Express Company v. Caldwell,
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88 U.S. 264 (1874)
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U.S. Supreme Court
Express Company v. Caldwell, 88 U.S. 21 Wall. 264 264 (1874)
Express Company v. Caldwell
88 U.S. (21 Wall.) 264
An agreement made by an express company, a common carrier in the habit of carrying small packages, that the company shall not be held liable for any loss of or damage to a package whatever delivered to it unless claim should be made therefor within ninety days from its delivery to the company, is an agreement which such company can rightfully make, the time required for transit between the place where the package is delivered to the company and that to which it is consigned not being long -- in the present case, a single day.
Caldwell sued the Southern Express Company in the court below, as a common carrier, for its failure to deliver at New Orleans a package received by it on the 23d day of April, 1862, at Jackson, Tennessee, places the transit between which requires only about one day. The company pleaded that when the package was received,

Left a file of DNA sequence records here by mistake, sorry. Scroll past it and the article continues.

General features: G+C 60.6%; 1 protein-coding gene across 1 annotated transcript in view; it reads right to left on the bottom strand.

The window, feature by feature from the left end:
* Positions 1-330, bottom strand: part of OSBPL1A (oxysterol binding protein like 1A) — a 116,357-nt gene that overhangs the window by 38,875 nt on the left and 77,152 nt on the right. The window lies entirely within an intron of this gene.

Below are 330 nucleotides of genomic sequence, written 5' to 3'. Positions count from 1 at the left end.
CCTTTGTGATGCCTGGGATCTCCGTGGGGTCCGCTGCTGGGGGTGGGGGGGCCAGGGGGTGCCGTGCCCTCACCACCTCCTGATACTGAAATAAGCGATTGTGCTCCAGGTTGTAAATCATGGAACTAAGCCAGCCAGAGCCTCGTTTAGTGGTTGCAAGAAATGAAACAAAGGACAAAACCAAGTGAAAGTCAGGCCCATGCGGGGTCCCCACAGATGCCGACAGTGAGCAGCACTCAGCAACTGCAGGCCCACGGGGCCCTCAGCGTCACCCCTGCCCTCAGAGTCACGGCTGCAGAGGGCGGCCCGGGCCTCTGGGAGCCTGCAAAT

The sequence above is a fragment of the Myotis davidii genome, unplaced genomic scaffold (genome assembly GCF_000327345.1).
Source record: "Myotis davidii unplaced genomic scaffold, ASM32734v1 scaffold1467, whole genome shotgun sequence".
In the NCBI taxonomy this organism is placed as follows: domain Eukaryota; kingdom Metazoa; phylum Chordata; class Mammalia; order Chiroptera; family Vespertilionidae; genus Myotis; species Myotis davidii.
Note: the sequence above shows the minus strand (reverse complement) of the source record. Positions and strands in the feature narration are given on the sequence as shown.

"it was agreed between the company and the plaintiff, and made one of the express conditions upon which the package was received,
that the company should not be held liable for any loss of, or damage to, the package whatever, unless claim should be made therefor within ninety days from its delivery to it."
The plea further averred that no claim was made upon the defendant or upon any of its agents until the year 1868, more than ninety days after the delivery of the package to the company, and not until the present suit was brought. To the plea thus made the plaintiff demurred generally, and the circuit court sustained the demurrer, giving judgment thereon against the company. Whether this judgment was correct was the question now to be passed on here.